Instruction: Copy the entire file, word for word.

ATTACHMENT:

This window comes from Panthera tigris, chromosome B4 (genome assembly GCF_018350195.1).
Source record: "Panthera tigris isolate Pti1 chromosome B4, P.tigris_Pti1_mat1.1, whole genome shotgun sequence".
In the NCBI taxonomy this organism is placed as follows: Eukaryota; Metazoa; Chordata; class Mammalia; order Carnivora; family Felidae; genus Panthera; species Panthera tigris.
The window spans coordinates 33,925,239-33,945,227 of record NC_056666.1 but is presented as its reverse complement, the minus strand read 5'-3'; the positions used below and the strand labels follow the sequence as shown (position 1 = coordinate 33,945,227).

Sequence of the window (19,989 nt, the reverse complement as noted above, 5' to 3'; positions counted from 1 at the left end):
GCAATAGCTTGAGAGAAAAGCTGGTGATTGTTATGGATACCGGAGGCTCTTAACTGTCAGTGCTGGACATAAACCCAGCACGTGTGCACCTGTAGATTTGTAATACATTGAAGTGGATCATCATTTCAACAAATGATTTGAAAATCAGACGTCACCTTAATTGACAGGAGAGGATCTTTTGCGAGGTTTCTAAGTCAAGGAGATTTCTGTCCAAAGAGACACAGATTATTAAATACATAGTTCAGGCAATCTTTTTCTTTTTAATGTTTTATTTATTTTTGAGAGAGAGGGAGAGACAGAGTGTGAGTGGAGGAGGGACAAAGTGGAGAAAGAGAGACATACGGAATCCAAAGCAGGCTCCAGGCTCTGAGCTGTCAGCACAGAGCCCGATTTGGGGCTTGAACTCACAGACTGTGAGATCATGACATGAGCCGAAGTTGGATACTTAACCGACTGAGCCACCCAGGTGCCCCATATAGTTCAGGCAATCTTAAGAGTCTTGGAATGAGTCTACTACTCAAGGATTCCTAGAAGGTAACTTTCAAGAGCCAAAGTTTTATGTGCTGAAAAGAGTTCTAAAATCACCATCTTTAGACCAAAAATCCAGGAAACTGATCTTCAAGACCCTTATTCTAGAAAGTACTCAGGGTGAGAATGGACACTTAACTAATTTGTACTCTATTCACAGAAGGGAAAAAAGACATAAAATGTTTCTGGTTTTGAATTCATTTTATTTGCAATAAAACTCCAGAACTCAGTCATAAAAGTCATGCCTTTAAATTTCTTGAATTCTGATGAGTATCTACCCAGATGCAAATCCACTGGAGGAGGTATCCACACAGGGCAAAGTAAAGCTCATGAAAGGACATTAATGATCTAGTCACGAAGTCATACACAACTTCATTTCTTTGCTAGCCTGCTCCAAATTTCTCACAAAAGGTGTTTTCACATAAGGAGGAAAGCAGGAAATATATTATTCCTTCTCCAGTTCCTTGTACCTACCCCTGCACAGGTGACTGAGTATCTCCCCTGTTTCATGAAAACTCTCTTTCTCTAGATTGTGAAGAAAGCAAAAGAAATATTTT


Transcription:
This window comes from Panthera tigris, chromosome B4 (genome assembly GCF_018350195.1).
Source record: "Panthera tigris isolate Pti1 chromosome B4, P.tigris_Pti1_mat1.1, whole genome shotgun sequence".
In the NCBI taxonomy this organism is placed as follows: Eukaryota; Metazoa; Chordata; class Mammalia; order Carnivora; family Felidae; genus Panthera; species Panthera tigris.
The window spans coordinates 33,925,239-33,945,227 of record NC_056666.1 but is presented as its reverse complement, the minus strand read 5'-3'; the positions used below and the strand labels follow the sequence as shown (position 1 = coordinate 33,945,227).

Sequence of the window (19,989 nt, the reverse complement as noted above, 5' to 3'; positions counted from 1 at the left end):
GCAATAGCTTGAGAGAAAAGCTGGTGATTGTTATGGATACCGGAGGCTCTTAACTGTCAGTGCTGGACATAAACCCAGCACGTGTGCACCTGTAGATTTGTAATACATTGAAGTGGATCATCATTTCAACAAATGATTTGAAAATCAGACGTCACCTTAATTGACAGGAGAGGATCTTTTGCGAGGTTTCTAAGTCAAGGAGATTTCTGTCCAAAGAGACACAGATTATTAAATACATAGTTCAGGCAATCTTTTTCTTTTTAATGTTTTATTTATTTTTGAGAGAGAGGGAGAGACAGAGTGTGAGTGGAGGAGGGACAAAGTGGAGAAAGAGAGACATACGGAATCCAAAGCAGGCTCCAGGCTCTGAGCTGTCAGCACAGAGCCCGATTTGGGGCTTGAACTCACAGACTGTGAGATCATGACATGAGCCGAAGTTGGATACTTAACCGACTGAGCCACCCAGGTGCCCCATATAGTTCAGGCAATCTTAAGAGTCTTGGAATGAGTCTACTACTCAAGGATTCCTAGAAGGTAACTTTCAAGAGCCAAAGTTTTATGTGCTGAAAAGAGTTCTAAAATCACCATCTTTAGACCAAAAATCCAGGAAACTGATCTTCAAGACCCTTATTCTAGAAAGTACTCAGGGTGAGAATGGACACTTAACTAATTTGTACTCTATTCACAGAAGGGAAAAAAGACATAAAATGTTTCTGGTTTTGAATTCATTTTATTTGCAATAAAACTCCAGAACTCAGTCATAAAAGTCATGCCTTTAAATTTCTTGAATTCTGATGAGTATCTACCCAGATGCAAATCCACTGGAGGAGGTATCCACACAGGGCAAAGTAAAGCTCATGAAAGGACATTAATGATCTAGTCACGAAGTCATACACAACTTCATTTCTTTGCTAGCCTGCTCCAAATTTCTCACAAAAGGTGTTTTCACATAAGGAGGAAAGCAGGAAATATATTATTCCTTCTCCAGTTCCTTGTACCTACCCCTGCACAGGTGACTGAGTATCTCCCCTGTTTCATGAAAACTCTCTTTCTCTAGATTGTGAAGAAAGCAAAAGAAATATTTT